This is somewhat about yoga but more about the concept of dhāraṇā, which, according to the Wiki gods, “may be translated as ‘holding’, ‘holding steady’, "concentration’ or ‘single focus.’” You may know it as six up on Patanjali’s list of the eight ‘limbs’.
So I’m just arrived home from teaching a yoga class. There were 18 students, and a very diverse crowd from around the world (more on that soon in another post) – even two white guys. In terms of effect, the work is up and down like everything, but this class was a real upper. Elsewhere in these pages Linda Karlsson has eloquently described the ways yoga can take us on a journey over, under, sideways, down and then back up again. I don’t know why but today I was really into it, and it pulled me up.
It’s been a rather dark time for me, for some obvious reasons (some described elsewhere in these pages), and some not so easily apparent. I felt my head was kind of lost in a dark cloud before teaching today but once I started I just felt the groove. Words came easily, I felt invigorated by the energy in the room. Sometimes I wish I could just spend the hour and a quarter with each one of the students, I sometimes feel a crazy sort of protectiveness and love for each of them, the new and the regulars both, but that’s not what a class this size is about, one can only do what one can and then let it go. I was excited by some new sequences I’d devised over the last few days for this class, and that helped. It just seemed to flow easily and without angst, and occasionally there was interaction and humor, which I always love.
Afterward I decided to treat myself to a bagel – a mini-bagel, okay? – and coffee, and went to the bagel shop. Laura, who’d been in my class, was in line a few places in front of me awaiting her order. She seemed happy to see me there, said it was a great class (okay I’ll take it ‒ or rather my ego will!), then said that she had only five minutes left on her meter and she was so stressed to get back to her car. She added that before the class she was anxious, and then the class relaxed her and now she was anxious again! I put on my yoga teacher voice and told her, “Relax the muscles of your face, relax your tongue, soften the jaw…” She laughed.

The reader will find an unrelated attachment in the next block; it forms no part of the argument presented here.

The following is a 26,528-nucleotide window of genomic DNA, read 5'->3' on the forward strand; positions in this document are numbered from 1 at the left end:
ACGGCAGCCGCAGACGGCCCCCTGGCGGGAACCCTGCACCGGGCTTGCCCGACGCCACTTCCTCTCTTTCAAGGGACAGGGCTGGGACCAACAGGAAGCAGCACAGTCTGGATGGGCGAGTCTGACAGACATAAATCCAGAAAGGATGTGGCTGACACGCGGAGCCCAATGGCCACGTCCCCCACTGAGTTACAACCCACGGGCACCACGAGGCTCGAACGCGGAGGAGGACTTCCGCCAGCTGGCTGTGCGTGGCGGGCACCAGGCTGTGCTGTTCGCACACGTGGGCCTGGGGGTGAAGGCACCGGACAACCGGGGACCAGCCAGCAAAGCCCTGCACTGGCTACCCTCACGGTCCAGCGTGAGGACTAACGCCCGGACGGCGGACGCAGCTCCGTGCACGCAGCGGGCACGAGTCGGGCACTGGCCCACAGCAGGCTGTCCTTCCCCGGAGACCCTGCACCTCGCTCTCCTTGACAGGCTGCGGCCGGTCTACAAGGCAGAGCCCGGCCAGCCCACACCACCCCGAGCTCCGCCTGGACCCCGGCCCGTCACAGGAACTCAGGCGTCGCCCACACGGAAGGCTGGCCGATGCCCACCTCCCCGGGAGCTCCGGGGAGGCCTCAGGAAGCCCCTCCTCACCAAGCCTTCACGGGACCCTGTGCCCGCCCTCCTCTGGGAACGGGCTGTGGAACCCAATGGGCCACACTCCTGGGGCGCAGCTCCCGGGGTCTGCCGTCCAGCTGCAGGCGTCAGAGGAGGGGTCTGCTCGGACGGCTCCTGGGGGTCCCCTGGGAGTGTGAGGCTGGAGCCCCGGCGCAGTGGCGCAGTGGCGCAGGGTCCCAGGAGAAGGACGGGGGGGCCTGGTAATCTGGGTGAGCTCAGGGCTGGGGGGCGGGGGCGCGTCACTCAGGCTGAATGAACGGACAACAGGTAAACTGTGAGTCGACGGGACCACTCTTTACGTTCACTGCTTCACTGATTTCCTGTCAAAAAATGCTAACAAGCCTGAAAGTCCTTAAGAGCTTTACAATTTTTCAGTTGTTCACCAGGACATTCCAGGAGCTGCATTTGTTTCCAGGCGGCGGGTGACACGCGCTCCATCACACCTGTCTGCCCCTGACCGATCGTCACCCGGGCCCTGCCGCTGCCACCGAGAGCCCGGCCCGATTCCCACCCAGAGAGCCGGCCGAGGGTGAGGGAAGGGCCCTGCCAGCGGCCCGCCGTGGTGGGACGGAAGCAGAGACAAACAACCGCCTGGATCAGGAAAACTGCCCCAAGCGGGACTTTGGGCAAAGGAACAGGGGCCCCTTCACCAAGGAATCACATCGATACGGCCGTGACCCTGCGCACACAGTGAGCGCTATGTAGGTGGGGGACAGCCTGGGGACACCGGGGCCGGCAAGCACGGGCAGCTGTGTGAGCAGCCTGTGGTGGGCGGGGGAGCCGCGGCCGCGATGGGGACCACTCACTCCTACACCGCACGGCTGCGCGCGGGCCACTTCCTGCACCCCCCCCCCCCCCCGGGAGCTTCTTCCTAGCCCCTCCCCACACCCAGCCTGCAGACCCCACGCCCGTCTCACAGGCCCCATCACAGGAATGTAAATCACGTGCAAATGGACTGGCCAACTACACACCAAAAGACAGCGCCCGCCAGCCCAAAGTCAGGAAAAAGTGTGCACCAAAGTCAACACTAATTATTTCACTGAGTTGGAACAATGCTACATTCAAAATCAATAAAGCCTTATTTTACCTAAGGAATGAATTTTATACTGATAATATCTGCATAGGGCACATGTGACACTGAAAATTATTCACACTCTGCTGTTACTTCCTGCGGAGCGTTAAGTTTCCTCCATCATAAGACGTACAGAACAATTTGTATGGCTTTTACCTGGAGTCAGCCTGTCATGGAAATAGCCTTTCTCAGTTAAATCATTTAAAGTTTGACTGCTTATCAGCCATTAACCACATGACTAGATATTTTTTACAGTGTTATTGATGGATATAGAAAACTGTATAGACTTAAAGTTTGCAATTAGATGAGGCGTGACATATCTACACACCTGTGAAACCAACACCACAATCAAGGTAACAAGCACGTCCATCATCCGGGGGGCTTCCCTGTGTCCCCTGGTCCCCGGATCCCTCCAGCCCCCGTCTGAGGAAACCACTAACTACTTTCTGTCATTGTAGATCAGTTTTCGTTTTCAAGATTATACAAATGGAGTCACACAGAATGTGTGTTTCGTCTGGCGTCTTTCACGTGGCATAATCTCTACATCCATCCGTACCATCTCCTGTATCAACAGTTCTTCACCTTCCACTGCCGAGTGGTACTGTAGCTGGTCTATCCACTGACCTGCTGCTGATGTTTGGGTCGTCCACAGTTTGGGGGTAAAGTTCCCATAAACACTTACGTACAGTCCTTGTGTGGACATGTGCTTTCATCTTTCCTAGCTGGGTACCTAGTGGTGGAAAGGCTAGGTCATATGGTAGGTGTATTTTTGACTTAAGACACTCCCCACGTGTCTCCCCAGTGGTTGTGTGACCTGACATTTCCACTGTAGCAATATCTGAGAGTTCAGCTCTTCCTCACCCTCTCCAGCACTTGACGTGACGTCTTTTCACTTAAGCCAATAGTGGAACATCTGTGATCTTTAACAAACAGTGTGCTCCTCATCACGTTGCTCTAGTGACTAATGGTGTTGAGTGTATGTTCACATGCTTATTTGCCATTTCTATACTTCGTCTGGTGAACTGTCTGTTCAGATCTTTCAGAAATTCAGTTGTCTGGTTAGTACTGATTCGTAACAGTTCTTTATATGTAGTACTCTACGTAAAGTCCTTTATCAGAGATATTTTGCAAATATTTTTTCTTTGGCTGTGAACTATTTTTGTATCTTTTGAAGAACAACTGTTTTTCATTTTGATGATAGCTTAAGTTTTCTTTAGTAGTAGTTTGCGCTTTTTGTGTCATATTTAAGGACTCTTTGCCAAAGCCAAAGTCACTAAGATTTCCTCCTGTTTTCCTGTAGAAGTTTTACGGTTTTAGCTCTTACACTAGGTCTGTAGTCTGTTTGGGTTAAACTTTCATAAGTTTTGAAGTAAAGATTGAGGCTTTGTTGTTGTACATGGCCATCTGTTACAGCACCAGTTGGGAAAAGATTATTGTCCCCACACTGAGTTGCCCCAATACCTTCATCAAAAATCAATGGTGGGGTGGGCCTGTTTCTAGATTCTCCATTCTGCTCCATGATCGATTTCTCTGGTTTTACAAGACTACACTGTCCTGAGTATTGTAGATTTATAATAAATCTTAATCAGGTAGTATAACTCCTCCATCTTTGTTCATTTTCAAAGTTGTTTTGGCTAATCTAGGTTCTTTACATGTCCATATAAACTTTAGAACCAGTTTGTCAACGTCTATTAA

Coming home I was just thankful that I have something to do with my time that not only is beneficial for my students but that gets me out of my self and sometimes into that state of dhāraṇā, or at least an approximation. I don’t always love yoga, sometimes, often enough, I get weary of talking and discussing it for damned sure, but sometimes it enables me to get into that zone of concentration, and so I’m grateful. When I’m there evaluating downward facing dogs or asking someone to move their toes forward from the heel, it’s not about me and my backstory, it’s about the living being in front of me. I know there’s a wisdom and liberation in that. Sometimes I can even know it in the midst of natural human darkness, as I suffer the suffering all beings encounter.
Lately I’ve been thinking of bringing more dance into my yoga, more grace, using movement more freely with my students. After all, as James Brown says, or anyway I thought he said, “The one thing that can solve most of our troubles is dancing.” I couldn’t verify this quote but in the search for it I found another one that applies as well: “When I'm on stage, I'm trying to do one thing: bring people joy. Just like church does. People don't go to church to find trouble, they go there to lose it.” Losing our troubles, that’s what concentration is about, that’s what dhāraṇā can help us do.
Sometimes I can’t access it at all, and always it’s fleeting. I told Laura I’m the exact same as what she described, we’re all human. Being a teacher of a relaxation modality does not necessarily mean you’re always relaxed, of course. I know I can be anxious, and then when I’m fully concentrated all that anxiety is magically dispelled, often when I’m teaching, and then I’m back to myself and my own personal, so very important woes. Perhaps the mighty and the holy can stay in that liberated zone all the time, I don’t know. I hope so. I guess it’s a matter of making incremental progress, like getting into a difficult asana ‒ it’s a gradual thing. For me, I know I fall into dhāraṇā and I fall out of it, but I’m happy that I’m given situations where I have the freedom and the time to experiment with that dance, and sometimes I get there, where there really is not an ‘I’. Sometimes the ‘I’ seems only to be there in retrospect, too, it’s funny. And then I hope the same goes for you, that you often find your joy and attention in any given situation ‒ yoga, dance, teaching, loving, working ‒ whatever you’re into… and that you can dwell there longer and longer; Namasté.